How To Stop Procrastinating – 7 Science-Based Steps

Key Points:

  • Our Homo sapien brains are wired for short-term thinking, but many modern problems require long-term planning.
  • Procrastination is caused by two types of anxiety: mastery- and performance-orientated.
  • Use habits, routines, goals, small wins, and dopamine peaks to stave off procrastination.
How to stop procrastinating

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The scale of the universe is almost impossible to imagine for our limited 3-dimensional brains. All the particles we could ever see and touch – baryonic matter – make up just 5% of the mass of the universe. The remaining 95% appears to be made of two mysterious, invisible substances: dark matter and dark energy.

Procrastination is the earthbound equivalent of dark energy. We can’t see, feel, or touch it, and we don’t fully understand exactly why it appears, but we can measure its effects and become aware of its presence.

Like dark energy, procrastination is a universal force that affects everyone, even the most successful. Bill Clinton was infamous for his poor time management skills, which led Time magazine to publish an article on his apparent laziness while still in power. Even Al Gore, his Vice President, proclaimed that he was “punctually challenged”.

It is not just a human problem either; studies of behavioral patterns of pigeons and rats have shown a tendency to choose a complex but delayed task over a simple and immediate one.

This article will cover everything you need to know about the causes and effects of your procrastination habits, including seven powerful exercises you can apply today to counter its detrimental effects.

What is Procrastination?

Procrastination is the action of unnecessarily and voluntarily delaying or postponing an important task despite knowing that there will be negative consequences for doing so.

It seems crazy, right? Why would a rational and intelligent being delay what they know could be done now to a point in the future where time is no longer on their side? Rushed and flustered, stress and anxiety are likely to arise, causing us to feel overwhelmed.

Despite seeming irrational, there are clear evolutionary reasonings behind your procrastination. And it affects everyone to some degree; some just deal with it better. 

It is critical to clarify that delaying a task is not deemed as procrastinatory if there are rational reasons behind it. If you want to postpone a task, to when you have better information or can better concentrate, this delay can be considered strategic, not procrastinatory.

How Big is the Problem?

Studies show that approximately 80%–95% of college students engage in procrastination to some degree. 75% consider themselves to be procrastinators, while 50% say that they procrastinate in a consistent and problematic manner.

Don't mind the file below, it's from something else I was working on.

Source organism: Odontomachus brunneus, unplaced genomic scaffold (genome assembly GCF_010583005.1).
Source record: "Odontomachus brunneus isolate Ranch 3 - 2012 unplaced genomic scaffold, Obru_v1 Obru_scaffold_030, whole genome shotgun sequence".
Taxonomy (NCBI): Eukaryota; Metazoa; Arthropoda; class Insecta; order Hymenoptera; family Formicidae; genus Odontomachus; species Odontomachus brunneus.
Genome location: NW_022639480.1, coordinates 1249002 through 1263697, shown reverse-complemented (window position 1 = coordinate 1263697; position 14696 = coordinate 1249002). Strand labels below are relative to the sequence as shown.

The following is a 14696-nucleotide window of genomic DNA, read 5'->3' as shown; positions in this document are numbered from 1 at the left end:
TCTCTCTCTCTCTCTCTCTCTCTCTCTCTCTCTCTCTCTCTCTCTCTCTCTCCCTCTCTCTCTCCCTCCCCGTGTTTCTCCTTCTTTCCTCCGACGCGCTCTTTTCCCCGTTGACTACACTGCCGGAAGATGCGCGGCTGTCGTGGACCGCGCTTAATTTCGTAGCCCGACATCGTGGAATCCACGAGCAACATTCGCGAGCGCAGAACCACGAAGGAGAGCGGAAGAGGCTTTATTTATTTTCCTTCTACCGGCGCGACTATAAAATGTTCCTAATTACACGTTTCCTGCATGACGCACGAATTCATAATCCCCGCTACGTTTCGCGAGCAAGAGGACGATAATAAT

In his 2010 book, The Procrastination Equation: How To Stop Putting Things Off and Start Getting Things Done, Dr. Steel says surveys reveal that about 95% of people admit to procrastinating at least some of the time.

In the 1970s, surveys indicated that only 5% of the population felt they belonged in this chronic category, says Dr. Steel. Today, that figure has risen to about 20%, showing that either people are more aware of their procrastination, or modern environments have made it more likely.

Procrastination statistics Graph
Procrastination affects the majority of us to some degree.

Effects of Procrastinating

We all know we procrastinate to some degree, but identifying when it starts taking over is more challenging. Here are the five most common symptoms to look out for when dealing with procrastination.

1) Avoidance

The easiest way to procrastinate is to skirt a task altogether. Avoiding the location or situation where it takes place is the easiest means of delay, such as laying in bed to avoid sitting down in front of the computer to start work.

If you struggle to get out of bed or off the sofa, you are likely subconsciously dodging a task. When you find yourself procrastinating, try to at least place yourself in the environment you’re supposed to be in, such as sitting at your desk or driving to the gym.

2) Denial

Deniers have good intentions; they sit down to knock off their to-do list, but instead of prioritizing according to importance, they perform tasks that are easy or quick to perform. They avoid the priority task but convince themselves they are still being productive.

For example, you may know you need to write an essay, but you prioritize washing your clothes, grocery shopping, or completing less meaningful work first. While still doing something useful, deniers procrastinate on their most important task and fail to take responsibility for their priorities.

3) Distraction

Distraction is the most likely cause of the increasing trend of procrastination. In today’s age of abundant technology and social media, purposely designed to be addictive and hold our attention for as long as possible, infinite sources of diversion are never more than a few meters away.

Engaging in other behaviors or actions to prevent awareness of a task becomes a subconscious reflex. The more we distract ourselves, like reading messages and notifications the second we receive them, the more we ingrain the reflexive habit of becoming distracted.

4) Blaming

Sometimes we blame external factors for our tendency to procrastinate, such as not feeling the gym today, or only having one hour to sit down and write.

You may be too tired to write a chapter of your novel, but you could at least plan a rough draft, or maybe do some research. Perhaps you injured your foot and cannot run at the gym, but you could at least have a quick arm workout.

Excuses are infinite, and if you allow yourself to succumb to them, they will habitually dominate your decision-making. Learn to accept responsibility for your thoughts and identify when they start driving your actions.

5) Comparisons

When we fail to hold ourselves to higher standards, we resort to lowering our performance to those who perform worse.

Instead of accepting responsibility for failing to hit the gym in the morning, we might attempt to feel better by comparing ourselves against those who don’t exercise at all. When we fail to raise our standards, our default is to lower those around us.